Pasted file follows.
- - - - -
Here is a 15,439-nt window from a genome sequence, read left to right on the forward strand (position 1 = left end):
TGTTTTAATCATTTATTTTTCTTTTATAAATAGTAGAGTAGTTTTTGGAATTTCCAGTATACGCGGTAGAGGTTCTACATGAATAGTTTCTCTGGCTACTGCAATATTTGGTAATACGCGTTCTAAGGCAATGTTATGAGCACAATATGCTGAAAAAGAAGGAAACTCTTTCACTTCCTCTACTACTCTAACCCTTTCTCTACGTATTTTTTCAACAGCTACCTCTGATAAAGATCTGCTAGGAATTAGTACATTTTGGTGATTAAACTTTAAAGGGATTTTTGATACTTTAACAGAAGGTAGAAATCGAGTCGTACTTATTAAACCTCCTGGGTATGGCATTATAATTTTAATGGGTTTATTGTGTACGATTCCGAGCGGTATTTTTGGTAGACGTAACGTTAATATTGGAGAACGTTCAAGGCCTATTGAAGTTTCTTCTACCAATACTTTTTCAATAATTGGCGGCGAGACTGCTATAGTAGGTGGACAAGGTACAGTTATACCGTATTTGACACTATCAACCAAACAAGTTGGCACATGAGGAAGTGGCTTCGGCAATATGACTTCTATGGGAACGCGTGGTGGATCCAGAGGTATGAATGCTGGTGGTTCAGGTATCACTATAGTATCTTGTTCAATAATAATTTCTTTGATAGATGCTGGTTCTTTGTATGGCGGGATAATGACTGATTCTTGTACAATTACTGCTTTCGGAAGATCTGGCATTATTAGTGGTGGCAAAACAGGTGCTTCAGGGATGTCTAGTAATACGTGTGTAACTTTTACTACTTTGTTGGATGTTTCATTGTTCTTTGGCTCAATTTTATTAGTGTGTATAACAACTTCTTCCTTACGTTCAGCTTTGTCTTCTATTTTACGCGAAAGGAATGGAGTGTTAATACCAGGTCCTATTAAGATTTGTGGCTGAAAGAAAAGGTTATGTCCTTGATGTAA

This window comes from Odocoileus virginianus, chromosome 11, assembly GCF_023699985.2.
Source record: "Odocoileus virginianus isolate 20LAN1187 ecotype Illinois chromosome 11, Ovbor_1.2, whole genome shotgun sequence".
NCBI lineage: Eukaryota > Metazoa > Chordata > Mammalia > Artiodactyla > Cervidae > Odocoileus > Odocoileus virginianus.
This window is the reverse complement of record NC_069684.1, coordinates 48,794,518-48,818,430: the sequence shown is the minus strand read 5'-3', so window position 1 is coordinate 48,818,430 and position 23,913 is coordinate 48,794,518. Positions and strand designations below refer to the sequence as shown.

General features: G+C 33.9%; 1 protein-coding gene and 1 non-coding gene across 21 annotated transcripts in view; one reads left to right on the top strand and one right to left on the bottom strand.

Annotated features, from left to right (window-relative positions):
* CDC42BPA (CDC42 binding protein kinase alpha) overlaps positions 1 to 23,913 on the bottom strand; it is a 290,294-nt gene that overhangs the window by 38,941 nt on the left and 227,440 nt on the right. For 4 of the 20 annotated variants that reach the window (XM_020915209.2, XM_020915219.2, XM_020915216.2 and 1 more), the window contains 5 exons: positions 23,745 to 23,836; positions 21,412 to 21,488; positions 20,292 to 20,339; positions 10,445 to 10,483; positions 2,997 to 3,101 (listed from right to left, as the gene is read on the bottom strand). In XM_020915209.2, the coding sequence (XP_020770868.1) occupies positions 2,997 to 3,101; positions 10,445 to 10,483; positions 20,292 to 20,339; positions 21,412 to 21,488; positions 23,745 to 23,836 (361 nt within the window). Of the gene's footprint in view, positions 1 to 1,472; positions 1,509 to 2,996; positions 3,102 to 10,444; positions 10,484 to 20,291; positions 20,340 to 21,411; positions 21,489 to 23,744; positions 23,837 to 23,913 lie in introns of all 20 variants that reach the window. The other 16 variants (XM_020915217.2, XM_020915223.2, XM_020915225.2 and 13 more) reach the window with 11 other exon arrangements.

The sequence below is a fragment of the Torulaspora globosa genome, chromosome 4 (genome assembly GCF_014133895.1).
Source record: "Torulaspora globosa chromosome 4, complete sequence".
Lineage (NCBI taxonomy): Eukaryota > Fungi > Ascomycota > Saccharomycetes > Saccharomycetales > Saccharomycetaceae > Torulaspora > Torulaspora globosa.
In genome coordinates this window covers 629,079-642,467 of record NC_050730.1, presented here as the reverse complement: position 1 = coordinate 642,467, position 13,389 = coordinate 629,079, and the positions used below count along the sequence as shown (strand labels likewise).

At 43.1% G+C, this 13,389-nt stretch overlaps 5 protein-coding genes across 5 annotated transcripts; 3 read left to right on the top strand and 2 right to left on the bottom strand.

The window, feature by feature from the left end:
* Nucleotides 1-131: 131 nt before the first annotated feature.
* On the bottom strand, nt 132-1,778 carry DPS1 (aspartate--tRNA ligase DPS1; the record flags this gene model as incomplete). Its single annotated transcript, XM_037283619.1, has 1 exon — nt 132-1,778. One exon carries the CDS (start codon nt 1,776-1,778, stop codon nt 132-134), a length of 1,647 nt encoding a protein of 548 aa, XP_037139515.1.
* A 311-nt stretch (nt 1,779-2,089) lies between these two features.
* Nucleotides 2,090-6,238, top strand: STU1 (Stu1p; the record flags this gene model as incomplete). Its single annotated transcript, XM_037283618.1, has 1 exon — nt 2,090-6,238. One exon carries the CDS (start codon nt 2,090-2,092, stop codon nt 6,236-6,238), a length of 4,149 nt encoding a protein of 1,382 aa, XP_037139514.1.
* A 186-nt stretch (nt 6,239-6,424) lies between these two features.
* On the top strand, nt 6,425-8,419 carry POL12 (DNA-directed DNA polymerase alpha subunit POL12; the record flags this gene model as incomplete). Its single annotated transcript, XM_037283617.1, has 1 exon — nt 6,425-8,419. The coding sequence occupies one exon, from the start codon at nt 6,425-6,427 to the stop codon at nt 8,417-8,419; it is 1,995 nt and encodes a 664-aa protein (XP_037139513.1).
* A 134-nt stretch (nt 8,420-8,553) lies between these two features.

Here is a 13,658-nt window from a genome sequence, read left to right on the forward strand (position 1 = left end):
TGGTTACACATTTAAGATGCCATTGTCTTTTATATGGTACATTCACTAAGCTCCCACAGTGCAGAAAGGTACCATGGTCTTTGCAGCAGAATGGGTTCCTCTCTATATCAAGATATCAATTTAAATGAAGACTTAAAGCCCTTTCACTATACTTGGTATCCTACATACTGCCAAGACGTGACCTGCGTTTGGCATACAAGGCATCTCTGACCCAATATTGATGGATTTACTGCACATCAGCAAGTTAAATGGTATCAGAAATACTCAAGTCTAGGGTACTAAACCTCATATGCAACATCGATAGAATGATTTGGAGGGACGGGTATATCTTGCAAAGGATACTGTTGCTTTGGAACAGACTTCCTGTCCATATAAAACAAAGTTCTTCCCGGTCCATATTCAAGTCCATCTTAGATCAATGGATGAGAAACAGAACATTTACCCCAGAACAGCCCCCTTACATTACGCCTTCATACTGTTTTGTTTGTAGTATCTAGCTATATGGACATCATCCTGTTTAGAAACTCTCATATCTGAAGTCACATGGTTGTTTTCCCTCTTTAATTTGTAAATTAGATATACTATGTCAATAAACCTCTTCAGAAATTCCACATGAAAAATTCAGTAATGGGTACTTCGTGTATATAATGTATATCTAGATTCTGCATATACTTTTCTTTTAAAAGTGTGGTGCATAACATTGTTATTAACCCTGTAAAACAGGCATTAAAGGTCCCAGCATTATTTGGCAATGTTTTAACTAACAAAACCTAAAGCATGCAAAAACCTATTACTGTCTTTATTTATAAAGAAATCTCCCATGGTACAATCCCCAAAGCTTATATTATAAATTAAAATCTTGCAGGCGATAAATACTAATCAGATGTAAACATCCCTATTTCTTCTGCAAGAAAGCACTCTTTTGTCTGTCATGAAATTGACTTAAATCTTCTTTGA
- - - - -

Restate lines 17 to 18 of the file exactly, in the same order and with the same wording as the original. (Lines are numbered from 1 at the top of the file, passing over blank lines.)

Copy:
* On the bottom strand, nt 132-1,778 carry DPS1 (aspartate--tRNA ligase DPS1; the record flags this gene model as incomplete). Its single annotated transcript, XM_037283619.1, has 1 exon — nt 132-1,778. One exon carries the CDS (start codon nt 1,776-1,778, stop codon nt 132-134), a length of 1,647 nt encoding a protein of 548 aa, XP_037139515.1.
* A 311-nt stretch (nt 1,779-2,089) lies between these two features.